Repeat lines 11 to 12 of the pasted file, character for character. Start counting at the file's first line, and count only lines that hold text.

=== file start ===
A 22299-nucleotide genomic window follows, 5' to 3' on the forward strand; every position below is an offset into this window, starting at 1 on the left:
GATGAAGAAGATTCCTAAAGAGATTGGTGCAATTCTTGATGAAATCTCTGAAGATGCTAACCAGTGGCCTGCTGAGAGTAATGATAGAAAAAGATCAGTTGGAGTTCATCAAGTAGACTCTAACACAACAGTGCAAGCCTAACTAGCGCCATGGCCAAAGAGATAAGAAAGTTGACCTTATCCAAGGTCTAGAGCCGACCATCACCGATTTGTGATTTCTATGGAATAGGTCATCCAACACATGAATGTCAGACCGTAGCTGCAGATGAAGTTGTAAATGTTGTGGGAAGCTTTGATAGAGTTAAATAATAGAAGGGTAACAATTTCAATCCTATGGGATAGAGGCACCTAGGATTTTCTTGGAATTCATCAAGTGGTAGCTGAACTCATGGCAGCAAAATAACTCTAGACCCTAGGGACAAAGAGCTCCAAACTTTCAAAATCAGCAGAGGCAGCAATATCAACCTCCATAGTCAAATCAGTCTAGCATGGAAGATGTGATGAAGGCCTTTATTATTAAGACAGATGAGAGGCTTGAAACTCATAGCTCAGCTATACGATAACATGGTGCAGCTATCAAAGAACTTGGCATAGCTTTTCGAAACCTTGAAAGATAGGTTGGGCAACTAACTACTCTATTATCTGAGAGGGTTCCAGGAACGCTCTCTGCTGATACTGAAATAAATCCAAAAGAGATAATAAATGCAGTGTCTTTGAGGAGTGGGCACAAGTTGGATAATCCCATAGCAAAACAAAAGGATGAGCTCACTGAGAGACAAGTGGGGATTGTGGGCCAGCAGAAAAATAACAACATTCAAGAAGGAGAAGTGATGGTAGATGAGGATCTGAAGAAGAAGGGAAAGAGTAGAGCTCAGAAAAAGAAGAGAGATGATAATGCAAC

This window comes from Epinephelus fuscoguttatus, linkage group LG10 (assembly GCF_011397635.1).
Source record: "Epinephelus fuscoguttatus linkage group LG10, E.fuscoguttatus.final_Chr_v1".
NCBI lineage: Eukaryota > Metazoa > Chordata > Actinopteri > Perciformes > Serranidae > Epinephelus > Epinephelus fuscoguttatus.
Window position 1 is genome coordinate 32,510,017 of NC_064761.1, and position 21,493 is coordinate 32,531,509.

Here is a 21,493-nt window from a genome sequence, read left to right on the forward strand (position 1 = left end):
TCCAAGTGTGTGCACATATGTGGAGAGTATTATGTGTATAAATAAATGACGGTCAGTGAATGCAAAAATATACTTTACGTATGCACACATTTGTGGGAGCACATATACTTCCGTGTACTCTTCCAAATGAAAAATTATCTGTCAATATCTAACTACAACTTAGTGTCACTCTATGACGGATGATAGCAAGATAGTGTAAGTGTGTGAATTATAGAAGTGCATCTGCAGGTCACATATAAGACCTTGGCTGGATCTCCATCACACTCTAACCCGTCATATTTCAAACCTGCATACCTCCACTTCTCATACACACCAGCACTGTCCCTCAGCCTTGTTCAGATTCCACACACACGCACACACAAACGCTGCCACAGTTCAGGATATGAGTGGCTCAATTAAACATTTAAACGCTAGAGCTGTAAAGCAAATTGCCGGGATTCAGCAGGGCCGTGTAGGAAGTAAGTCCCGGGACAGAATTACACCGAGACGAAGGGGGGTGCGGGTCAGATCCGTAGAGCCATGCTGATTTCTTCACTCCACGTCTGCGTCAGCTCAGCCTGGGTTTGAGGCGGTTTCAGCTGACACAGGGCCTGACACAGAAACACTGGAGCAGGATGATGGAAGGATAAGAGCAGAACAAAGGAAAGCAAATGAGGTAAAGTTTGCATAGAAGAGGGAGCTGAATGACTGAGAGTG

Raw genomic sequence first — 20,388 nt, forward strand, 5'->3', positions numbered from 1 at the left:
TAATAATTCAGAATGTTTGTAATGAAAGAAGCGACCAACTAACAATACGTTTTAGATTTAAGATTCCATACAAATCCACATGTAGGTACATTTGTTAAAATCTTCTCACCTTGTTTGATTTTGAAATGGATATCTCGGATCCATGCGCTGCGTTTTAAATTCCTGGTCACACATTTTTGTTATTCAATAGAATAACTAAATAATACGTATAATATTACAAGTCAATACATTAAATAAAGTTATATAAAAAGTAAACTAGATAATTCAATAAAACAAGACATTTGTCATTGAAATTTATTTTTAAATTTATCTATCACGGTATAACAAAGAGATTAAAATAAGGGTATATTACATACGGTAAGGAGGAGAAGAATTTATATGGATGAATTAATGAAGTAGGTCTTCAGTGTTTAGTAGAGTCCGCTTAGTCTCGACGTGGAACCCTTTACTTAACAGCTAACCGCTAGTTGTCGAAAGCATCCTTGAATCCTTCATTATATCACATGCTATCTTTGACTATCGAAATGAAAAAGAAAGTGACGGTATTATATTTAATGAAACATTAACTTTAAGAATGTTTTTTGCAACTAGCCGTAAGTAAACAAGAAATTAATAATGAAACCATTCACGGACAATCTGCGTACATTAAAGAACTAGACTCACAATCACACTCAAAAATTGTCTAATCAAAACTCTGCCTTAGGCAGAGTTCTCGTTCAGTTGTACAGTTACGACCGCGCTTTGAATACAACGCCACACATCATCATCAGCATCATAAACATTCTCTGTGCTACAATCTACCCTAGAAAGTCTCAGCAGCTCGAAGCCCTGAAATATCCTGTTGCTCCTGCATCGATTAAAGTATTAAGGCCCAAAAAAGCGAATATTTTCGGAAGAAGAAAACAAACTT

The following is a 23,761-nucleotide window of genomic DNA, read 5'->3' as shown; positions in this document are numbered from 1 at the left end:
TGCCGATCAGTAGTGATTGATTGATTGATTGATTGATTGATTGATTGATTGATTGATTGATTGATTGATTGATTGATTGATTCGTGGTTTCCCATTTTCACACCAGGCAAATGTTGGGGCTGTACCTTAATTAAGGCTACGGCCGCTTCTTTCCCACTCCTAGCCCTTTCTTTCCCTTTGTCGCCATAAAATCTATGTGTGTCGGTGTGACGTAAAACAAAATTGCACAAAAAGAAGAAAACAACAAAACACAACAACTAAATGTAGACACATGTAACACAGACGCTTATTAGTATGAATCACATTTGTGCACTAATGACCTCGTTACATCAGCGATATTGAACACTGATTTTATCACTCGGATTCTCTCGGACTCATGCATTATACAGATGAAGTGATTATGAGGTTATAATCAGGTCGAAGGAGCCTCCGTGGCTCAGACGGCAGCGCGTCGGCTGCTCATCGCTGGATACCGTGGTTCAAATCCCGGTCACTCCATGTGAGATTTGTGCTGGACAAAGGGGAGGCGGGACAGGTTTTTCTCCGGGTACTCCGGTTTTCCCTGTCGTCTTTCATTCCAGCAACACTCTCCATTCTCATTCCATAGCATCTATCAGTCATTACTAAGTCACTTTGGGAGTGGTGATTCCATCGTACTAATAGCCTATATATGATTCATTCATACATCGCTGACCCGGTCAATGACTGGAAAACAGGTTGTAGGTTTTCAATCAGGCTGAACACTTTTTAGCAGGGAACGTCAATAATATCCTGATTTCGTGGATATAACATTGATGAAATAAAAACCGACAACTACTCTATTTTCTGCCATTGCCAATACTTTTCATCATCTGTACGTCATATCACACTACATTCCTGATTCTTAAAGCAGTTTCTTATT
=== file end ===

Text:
The following is a 23,761-nucleotide window of genomic DNA, read 5'->3' as shown; positions in this document are numbered from 1 at the left end:
TGCCGATCAGTAGTGATTGATTGATTGATTGATTGATTGATTGATTGATTGATTGATTGATTGATTGATTGATTGATTGATTCGTGGTTTCCCATTTTCACACCAGGCAAATGTTGGGGCTGTACCTTAATTAAGGCTACGGCCGCTTCTTTCCCACTCCTAGCCCTTTCTTTCCCTTTGTCGCCATAAAATCTATGTGTGTCGGTGTGACGTAAAACAAAATTGCACAAAAAGAAGAAAACAACAAAACACAACAACTAAATGTAGACACATGTAACACAGACGCTTATTAGTATGAATCACATTTGTGCACTAATGACCTCGTTACATCAGCGATATTGAACACTGATTTTATCACTCGGATTCTCTCGGACTCATGCATTATACAGATGAAGTGATTATGAGGTTATAATCAGGTCGAAGGAGCCTCCGTGGCTCAGACGGCAGCGCGTCGGCTGCTCATCGCTGGATACCGTGGTTCAAATCCCGGTCACTCCATGTGAGATTTGTGCTGGACAAAGGGGAGGCGGGACAGGTTTTTCTCCGGGTACTCCGGTTTTCCCTGTCGTCTTTCATTCCAGCAACACTCTCCATTCTCATTCCATAGCATCTATCAGTCATTACTAAGTCACTTTGGGAGTGGTGATTCCATCGTACTAATAGCCTATATATGATTCATTCATACATCGCTGACCCGGTCAATGACTGGAAAACAGGTTGTAGGTTTTCAATCAGGCTGAACACTTTTTAGCAGGGAACGTCAATAATATCCTGATTTCGTGGATATAACATTGATGAAATAAAAACCGACAACTACTCTATTTTCTGCCATTGCCAATACTTTTCATCATCTGTACGTCATATCACACTACATTCCTGATTCTTAAAGCAGTTTCTTATT